Last year the Steinbart’s Mead Day Special Planning Team (i.e. Natasha and, to a lesser extent, me) found ourselves staring at a rapidly approaching Mead Day with only a 1 gallon batch of mead to share with customers. We racked our brains for a mead style that could be ready and drinkable inside of a week until Natasha pointed out that I had just started fermenting a batch of Norwegian farmhouse-inspired Golden Ale using Imperial Loki yeast.
“Why not throw in some honey and turn it into a braggot?” she asked.
“A fine idea!” I concurred.
The golden ale was an experiment to test out Imperial’s high-temperature claims for Loki. After mashing and boiling in the shop’s Grainfather, I cooled the wort down to 100F, pitched yeast (while being sure to scream into the fermentor to ward off any evil spirits nearby) and put the fermentor into a broiling hot oven of a room with no air conditioning where the temperature stayed in the high 80s to mid 90s. Loki was visibly fermenting just a couple hours after pitching and was bubbling like hot lava the next day.
Fermentation had started to subside after about two days. At that point, I stirred three pounds of warmed-up honey into the gently foaming wort, which I calculated would bump the gravity from about 1.058 to a chest-thumping 1.083. The yeast soared back into full froth almost immediately and fermented to a final gravity of about 1.006 within a couple more days. I racked into a Corney keg with a load of Czech Saaz in a stainless hop canister and left it to force carbonate and soak up the noble hop oils for two days.
Sharing the braggot recipe on Mead Day was easy. The braggot itself? Actually, it was so delicious that sharing it was just as easy.
Braggot Gold is a dangerous concoction that and has laid many low with its pleasantly fragrant orange-rind fruitiness, dry finish, and easy drinkability (aka it hides its ABV well).
Mash at 150F for an hour at your preferred grain-to-water ratio, sparge to collect enough wort for your system. Boil and add hops at the above times, then cool to 100 degrees Fahrenheit. Pitch Loki (don’t forget the yeast scream!) and put the fermentor in the hottest room available to you. Add warmed-up honey after about two days when you start to see the fermentation settling down. If bottling be sure to dry hop for two or three days first and carb to 2.5 volumes of CO2. If kegging you can dry hop in either the fermentor or keg, depending on your preference.
One of our favorite celebrations is Mead Day, and we are celebrating again this year. It’ll be virtual, as is probably obvious. We’re still ironing out the schedule, but we’re sure of one thing: Celebrations often involve gifts. Ours is no exception. Since we love knowledge, we are gifting knowledge. In the form of a mead book, “The Art of Mead Tasting and Food Pairing“.
We are lucky enough to be working with mead expert and author Chrissie Manion Zaerpoor of Kookoolan Farms this year. Of course, she makes mead. However, she was also a founding director of the American Mead Makers’ Association, and plenty more. Plus, she’s written an astounding and gorgeous book all about mead tasting and food pairing. With her blessing, we are giving away copies. Mead tasting and food pairing are important skills for any mead-maker, but can often feel a little “advanced” to beginners, especially those who want a book on making mead.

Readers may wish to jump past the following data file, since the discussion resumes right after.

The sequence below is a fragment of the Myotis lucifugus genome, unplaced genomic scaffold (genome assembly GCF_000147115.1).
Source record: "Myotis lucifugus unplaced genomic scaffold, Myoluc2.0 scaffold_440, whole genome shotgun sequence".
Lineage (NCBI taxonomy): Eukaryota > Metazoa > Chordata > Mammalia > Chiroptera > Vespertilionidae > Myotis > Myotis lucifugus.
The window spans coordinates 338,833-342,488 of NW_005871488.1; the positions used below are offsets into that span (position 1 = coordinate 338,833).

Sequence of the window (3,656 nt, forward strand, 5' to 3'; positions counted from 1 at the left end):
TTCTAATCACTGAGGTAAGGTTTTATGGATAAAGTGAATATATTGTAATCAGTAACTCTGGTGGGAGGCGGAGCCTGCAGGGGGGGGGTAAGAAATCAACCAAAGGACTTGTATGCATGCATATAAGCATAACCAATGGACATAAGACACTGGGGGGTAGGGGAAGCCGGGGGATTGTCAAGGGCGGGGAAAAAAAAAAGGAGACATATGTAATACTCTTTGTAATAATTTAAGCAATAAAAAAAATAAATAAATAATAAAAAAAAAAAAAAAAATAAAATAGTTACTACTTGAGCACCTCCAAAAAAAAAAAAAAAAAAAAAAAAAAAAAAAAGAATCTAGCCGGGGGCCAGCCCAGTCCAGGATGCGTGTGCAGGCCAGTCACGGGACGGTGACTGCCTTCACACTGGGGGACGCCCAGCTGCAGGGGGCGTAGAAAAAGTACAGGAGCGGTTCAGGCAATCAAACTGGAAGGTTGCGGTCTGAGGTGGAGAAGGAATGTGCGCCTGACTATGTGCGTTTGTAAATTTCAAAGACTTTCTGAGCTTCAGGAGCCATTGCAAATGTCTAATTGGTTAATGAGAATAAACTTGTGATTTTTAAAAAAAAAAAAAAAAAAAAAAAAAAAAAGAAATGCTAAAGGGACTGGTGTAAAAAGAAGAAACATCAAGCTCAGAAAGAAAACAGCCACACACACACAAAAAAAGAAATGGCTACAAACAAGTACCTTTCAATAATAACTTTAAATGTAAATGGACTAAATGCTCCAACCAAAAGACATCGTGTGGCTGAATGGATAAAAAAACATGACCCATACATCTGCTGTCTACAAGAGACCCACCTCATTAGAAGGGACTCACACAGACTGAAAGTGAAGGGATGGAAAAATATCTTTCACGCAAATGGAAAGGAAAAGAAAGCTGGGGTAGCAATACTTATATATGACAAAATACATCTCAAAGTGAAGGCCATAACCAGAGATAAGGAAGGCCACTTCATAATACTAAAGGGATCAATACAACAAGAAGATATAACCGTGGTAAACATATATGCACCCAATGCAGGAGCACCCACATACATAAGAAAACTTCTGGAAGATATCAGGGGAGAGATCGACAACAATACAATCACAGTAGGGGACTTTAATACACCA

At this point, there’s not a good way to describe what this Covid-19 world is like. The whole thing is a giant pile of bullhonkey. And that pile has landed more on some folks than others. We’ve been lucky.
We’ve been able to stay open during this mess, and we are so grateful. To show our gratitude and spread the luck, we want to give back to those who have had a harder time than we have had. Given it was time for a t-shirt redesign anyway, we realized a solution was right there.
Of course, we think this is great. Everyone here loves the design and can’t wait to wear it. We’re thrilled our company is using this new shirt to raise funds for our community. We hope you will feel the same. And, before you ask, yes FHS will be donating to Oregon Food Bank continuously with this design. We understand that even once things become less awful, there will still be need. As a member of the Oregon community for over a century, and as a founding member of the brewing community, we’ve seen this need over and over. We will be here at least another century, and we’ll be helping the whole time.
I just placed an order online; how will I know when it’s ready?
You will receive two automated emails. The first email lets you know we have received your order. The second email will come when your order is ready. If we are shipping your order, this email will go out when we ship. If you are picking up your order, you will be able to pick up your items any time AFTER you receive this email.